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There are practical concerns regarding CBD use in older adults. The geriatric population may be more susceptible to adverse effects of CBD commonly seen in younger adults, including sedation. CBD is hepatically metabolized, predominantly via CYP2C19 and CYP3A4. 4 Older adults with reduced hepatic function may be more susceptible to adverse effects of CBD.

Commercially available CBD products may not contain the CBD concentrations claimed on the label, and the FDA warns consumers to be aware of this inconsistency when using such products. 13 Of particular concern is the THC component in mislabeled CBD products. Older adults may be predisposed to adverse effects caused by the psychoactive properties of THC. The use of marijuana in older adults has been associated with increased risk of injury and adverse events. 34

Drug-Drug Interactions

CBD has been shown to inhibit hepatic enzymes. 4 In human studies, coadministration of CBD with antiepileptic drugs resulted in increased concentrations of drugs that are substrates of CYP2C9, CYP2C19, and CYP3A4. 35 Given CBD’s known sedative effect, there is also a theoretical concern for additive hypnotic reactions in combination with CNS depressants. TABLE 1 lists potential interactions with CBD.

The Pharmacist’s Role

A recent survey by the Arthritis Foundation revealed significant use of and interest in CBD for arthritis. The Foundation acknowledges the possible efficacy of CBD for treating pain, insomnia, and anxiety while also recognizing the lack of rigorous clinical studies. 36 Despite a scarcity of evidence for CBD use in the geriatric population, education on known and potential benefits and risks is vital to a patient’s decision-making process. The pervasive direct-to-consumer advertising and ubiquity of CBD products may foster misinformation or misinterpretation of actual evidence. The pharmacist should be prepared to give an unbiased assessment of CBD, including concerns about product mislabeling, underlabeling and overlabeling of CBD, and lack of THC labeling in a product containing it.

The pharmacist should consider patient-specific factors when discussing CBD use. A review of potential drug-drug interactions is warranted prior to using CBD. Counseling on pharmacokinetic variables, such as oral administration with or without food, may be relevant. Comorbidities may also be pertinent to the discussion, and safety concerns should be reinforced. For example, a patient with preexisting respiratory disease should avoid inhalation as the route of CBD administration. An honest and impartial discussion will facilitate a stronger patient–healthcare provider relationship.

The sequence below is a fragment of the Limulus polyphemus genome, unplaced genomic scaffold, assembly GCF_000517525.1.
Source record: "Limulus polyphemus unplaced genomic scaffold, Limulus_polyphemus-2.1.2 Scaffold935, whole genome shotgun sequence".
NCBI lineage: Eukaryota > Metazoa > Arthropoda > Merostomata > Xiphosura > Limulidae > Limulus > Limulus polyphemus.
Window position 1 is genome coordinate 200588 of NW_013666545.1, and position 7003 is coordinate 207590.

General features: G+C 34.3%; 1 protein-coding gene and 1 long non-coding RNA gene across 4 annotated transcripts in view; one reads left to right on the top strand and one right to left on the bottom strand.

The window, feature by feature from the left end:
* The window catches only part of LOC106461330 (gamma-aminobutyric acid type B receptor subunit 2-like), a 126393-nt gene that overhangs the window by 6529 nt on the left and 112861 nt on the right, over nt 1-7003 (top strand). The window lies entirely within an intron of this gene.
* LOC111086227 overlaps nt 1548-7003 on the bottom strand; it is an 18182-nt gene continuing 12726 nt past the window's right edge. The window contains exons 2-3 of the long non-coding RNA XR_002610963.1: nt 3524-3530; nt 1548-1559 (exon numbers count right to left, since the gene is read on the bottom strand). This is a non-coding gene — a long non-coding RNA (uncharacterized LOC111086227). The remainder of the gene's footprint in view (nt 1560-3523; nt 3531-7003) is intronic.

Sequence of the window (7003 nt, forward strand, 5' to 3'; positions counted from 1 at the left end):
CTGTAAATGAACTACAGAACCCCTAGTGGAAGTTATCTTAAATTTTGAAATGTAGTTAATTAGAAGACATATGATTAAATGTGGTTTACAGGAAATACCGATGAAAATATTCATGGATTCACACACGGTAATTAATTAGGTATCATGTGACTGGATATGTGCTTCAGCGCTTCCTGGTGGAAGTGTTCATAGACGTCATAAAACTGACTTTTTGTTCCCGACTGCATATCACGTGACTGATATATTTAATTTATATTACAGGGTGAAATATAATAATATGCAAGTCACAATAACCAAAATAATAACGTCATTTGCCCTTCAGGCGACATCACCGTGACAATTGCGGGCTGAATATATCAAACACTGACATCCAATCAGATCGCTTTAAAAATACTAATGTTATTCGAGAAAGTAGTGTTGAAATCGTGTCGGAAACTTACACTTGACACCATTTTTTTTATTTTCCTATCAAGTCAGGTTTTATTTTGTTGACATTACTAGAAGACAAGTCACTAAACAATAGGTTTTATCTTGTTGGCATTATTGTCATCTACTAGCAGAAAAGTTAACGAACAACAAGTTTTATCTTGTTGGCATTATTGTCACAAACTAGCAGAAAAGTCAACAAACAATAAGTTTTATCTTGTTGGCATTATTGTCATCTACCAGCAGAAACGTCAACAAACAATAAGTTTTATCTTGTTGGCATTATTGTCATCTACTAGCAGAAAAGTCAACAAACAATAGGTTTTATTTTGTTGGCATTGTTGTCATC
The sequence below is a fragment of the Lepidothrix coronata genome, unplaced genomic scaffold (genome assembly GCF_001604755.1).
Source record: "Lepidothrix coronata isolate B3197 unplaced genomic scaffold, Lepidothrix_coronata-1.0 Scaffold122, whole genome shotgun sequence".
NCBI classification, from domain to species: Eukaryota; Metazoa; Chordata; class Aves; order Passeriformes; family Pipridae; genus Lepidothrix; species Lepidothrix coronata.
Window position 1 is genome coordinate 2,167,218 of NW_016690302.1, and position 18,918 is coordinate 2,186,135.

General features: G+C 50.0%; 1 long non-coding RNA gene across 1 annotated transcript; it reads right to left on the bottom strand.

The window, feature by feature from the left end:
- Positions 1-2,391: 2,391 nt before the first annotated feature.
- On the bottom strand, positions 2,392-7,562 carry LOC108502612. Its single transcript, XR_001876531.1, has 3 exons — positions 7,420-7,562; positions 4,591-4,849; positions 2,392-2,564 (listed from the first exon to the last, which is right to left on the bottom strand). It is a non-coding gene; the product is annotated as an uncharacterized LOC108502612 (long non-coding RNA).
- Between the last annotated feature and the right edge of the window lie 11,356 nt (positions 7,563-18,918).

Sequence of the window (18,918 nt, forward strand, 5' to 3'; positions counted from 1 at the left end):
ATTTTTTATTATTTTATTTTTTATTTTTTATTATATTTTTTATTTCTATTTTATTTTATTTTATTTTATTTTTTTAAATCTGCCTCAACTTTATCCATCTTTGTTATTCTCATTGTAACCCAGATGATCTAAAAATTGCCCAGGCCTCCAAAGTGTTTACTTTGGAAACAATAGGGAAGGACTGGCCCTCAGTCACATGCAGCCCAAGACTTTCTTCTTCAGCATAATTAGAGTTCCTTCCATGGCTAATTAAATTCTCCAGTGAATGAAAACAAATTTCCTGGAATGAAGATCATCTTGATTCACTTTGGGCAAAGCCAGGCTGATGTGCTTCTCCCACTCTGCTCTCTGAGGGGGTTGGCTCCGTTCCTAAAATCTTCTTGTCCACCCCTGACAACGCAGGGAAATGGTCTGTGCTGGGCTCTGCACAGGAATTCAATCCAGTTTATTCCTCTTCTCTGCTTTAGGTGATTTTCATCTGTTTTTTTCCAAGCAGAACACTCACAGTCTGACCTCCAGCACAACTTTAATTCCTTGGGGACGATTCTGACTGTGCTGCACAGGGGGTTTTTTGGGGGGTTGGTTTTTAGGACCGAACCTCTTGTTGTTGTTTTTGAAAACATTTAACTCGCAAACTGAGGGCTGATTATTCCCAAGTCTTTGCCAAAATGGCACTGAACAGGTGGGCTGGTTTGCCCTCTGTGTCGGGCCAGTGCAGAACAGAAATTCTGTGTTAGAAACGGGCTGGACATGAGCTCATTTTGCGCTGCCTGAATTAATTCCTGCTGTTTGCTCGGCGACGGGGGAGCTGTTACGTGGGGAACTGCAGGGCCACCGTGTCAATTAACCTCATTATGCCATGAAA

If a patient has decided to use CBD, the pharmacist can direct the patient toward a top-quality CBD product. TABLE 2 provides questions to consider when recommending a CBD product. Given the increasing number of states and U.S. territories legalizing marijuana for medicinal or recreational use, the informed pharmacist will be a valuable resource for discussing the use and safety of CBD with older adults. 6

10 Potential Health Benefits of CBD for Older Adults

Cannabidiol or CBD oil has become increasingly popular in the United States as a remedy for a variety of ailments. Many older adults have also embraced CBD to treat everything from depression to chronic pain.

Cannabidiol, otherwise known as CBD, is derived from the Cannabis sativa plant, also known as marijuana or hemp. More than 80 chemicals called cannabinoids have been identified in the Cannabis sativa plant. THC, the chemical that causes a “high,” is the active ingredient in marijuana. However, cannabidiol is most often obtained from hemp, and contains just trace amounts
of THC.

There have been few side effects noted in CBD use studies, but they do occur and can include dry mouth, diarrhea, reduced appetite, drowsiness and fatigue. CBD can also interact with other medications, such as blood thinners.

The benefits of CBD are increasingly being researched and documented. Here are 10 areas in which CBD use has potential benefits for seniors.

1. Anxiety

CBD may have the potential to help manage anxiety. Researchers think that it might change the way that the brain’s receptors respond to serotonin, which is closely associated with mental health outcomes. In one study, social anxiety sufferers were able to give a speech more easily with the help of CBD. Additionally, research done with animals has shown decreased expression of anxiety with CBD. CBD can help promote stress reduction and lead to fewer physiological effects from anxiety, like increased heart rate.

2. Neurodegenerative Disorders

CBD might be a promising product in the fight against neurodegenerative diseases. A loss of neurons in different parts of the nervous system leads to a corresponding decline in cognitive and motor functions; these conditions, such as Parkinson’s, dementia and stroke, cause the brain and nerves to deteriorate over time. Researchers are actively studying brain receptors to uncover the ways that CBD could help.

We discussed how CBD can lower inflammation. Because inflammation can actually make neurodegenerative symptoms worse, CBD can promote good brain health through this mechanism, too. Keep an eye out for more studies to come on this subject. CBD could evolve to become a useful tool to turn to in the fight against neurodegenerative diseases.